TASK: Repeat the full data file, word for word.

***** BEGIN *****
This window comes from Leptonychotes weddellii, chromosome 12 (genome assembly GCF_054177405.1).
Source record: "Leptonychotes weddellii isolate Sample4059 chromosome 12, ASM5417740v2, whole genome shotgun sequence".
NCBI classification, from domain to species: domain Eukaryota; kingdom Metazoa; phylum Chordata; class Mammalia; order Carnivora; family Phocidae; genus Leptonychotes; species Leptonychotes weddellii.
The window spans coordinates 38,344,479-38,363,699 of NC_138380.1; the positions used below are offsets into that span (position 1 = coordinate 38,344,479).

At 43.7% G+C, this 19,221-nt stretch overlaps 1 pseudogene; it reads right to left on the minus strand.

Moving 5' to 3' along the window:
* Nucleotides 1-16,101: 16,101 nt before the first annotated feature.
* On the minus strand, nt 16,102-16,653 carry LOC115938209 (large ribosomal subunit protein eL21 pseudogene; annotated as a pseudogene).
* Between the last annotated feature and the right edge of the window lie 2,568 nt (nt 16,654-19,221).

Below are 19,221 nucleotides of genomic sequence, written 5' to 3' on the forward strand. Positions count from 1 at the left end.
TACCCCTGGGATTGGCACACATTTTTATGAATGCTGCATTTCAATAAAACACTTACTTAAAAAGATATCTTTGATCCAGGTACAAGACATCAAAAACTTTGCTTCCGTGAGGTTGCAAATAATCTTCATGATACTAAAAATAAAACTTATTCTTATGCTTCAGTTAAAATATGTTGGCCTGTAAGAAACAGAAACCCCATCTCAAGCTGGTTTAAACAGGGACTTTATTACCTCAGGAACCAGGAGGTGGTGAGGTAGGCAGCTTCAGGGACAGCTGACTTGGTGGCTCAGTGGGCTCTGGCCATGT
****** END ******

This window comes from Leptonychotes weddellii, chromosome 12 (genome assembly GCF_054177405.1).
Source record: "Leptonychotes weddellii isolate Sample4059 chromosome 12, ASM5417740v2, whole genome shotgun sequence".
NCBI classification, from domain to species: domain Eukaryota; kingdom Metazoa; phylum Chordata; class Mammalia; order Carnivora; family Phocidae; genus Leptonychotes; species Leptonychotes weddellii.
The window spans coordinates 38,344,479-38,363,699 of NC_138380.1; the positions used below are offsets into that span (position 1 = coordinate 38,344,479).

At 43.7% G+C, this 19,221-nt stretch overlaps 1 pseudogene; it reads right to left on the minus strand.

Moving 5' to 3' along the window:
* Nucleotides 1-16,101: 16,101 nt before the first annotated feature.
* On the minus strand, nt 16,102-16,653 carry LOC115938209 (large ribosomal subunit protein eL21 pseudogene; annotated as a pseudogene).
* Between the last annotated feature and the right edge of the window lie 2,568 nt (nt 16,654-19,221).

Below are 19,221 nucleotides of genomic sequence, written 5' to 3' on the forward strand. Positions count from 1 at the left end.
TACCCCTGGGATTGGCACACATTTTTATGAATGCTGCATTTCAATAAAACACTTACTTAAAAAGATATCTTTGATCCAGGTACAAGACATCAAAAACTTTGCTTCCGTGAGGTTGCAAATAATCTTCATGATACTAAAAATAAAACTTATTCTTATGCTTCAGTTAAAATATGTTGGCCTGTAAGAAACAGAAACCCCATCTCAAGCTGGTTTAAACAGGGACTTTATTACCTCAGGAACCAGGAGGTGGTGAGGTAGGCAGCTTCAGGGACAGCTGACTTGGTGGCTCAGTGGGCTCTGGCCATGT